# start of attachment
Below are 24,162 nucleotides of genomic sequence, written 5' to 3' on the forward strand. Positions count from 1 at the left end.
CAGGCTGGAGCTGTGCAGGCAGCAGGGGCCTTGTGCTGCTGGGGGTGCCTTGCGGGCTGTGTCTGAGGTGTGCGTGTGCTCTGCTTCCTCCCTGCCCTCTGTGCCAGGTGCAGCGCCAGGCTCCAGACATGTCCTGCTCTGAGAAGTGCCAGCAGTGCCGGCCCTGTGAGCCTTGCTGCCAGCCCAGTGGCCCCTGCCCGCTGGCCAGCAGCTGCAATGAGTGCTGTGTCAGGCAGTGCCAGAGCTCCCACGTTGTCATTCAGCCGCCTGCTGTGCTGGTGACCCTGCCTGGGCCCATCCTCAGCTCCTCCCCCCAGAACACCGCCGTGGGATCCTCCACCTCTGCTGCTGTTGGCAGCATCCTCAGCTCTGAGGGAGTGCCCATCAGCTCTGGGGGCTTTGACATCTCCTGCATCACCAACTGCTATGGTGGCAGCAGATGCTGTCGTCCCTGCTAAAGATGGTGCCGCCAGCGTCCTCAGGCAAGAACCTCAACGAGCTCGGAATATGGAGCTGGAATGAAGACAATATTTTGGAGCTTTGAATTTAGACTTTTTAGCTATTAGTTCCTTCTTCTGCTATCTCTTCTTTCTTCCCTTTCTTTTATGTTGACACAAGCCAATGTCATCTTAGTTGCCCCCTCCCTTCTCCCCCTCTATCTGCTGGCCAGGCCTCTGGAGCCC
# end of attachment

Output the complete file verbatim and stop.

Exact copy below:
Below are 24,162 nucleotides of genomic sequence, written 5' to 3' on the forward strand. Positions count from 1 at the left end.
CAGGCTGGAGCTGTGCAGGCAGCAGGGGCCTTGTGCTGCTGGGGGTGCCTTGCGGGCTGTGTCTGAGGTGTGCGTGTGCTCTGCTTCCTCCCTGCCCTCTGTGCCAGGTGCAGCGCCAGGCTCCAGACATGTCCTGCTCTGAGAAGTGCCAGCAGTGCCGGCCCTGTGAGCCTTGCTGCCAGCCCAGTGGCCCCTGCCCGCTGGCCAGCAGCTGCAATGAGTGCTGTGTCAGGCAGTGCCAGAGCTCCCACGTTGTCATTCAGCCGCCTGCTGTGCTGGTGACCCTGCCTGGGCCCATCCTCAGCTCCTCCCCCCAGAACACCGCCGTGGGATCCTCCACCTCTGCTGCTGTTGGCAGCATCCTCAGCTCTGAGGGAGTGCCCATCAGCTCTGGGGGCTTTGACATCTCCTGCATCACCAACTGCTATGGTGGCAGCAGATGCTGTCGTCCCTGCTAAAGATGGTGCCGCCAGCGTCCTCAGGCAAGAACCTCAACGAGCTCGGAATATGGAGCTGGAATGAAGACAATATTTTGGAGCTTTGAATTTAGACTTTTTAGCTATTAGTTCCTTCTTCTGCTATCTCTTCTTTCTTCCCTTTCTTTTATGTTGACACAAGCCAATGTCATCTTAGTTGCCCCCTCCCTTCTCCCCCTCTATCTGCTGGCCAGGCCTCTGGAGCCC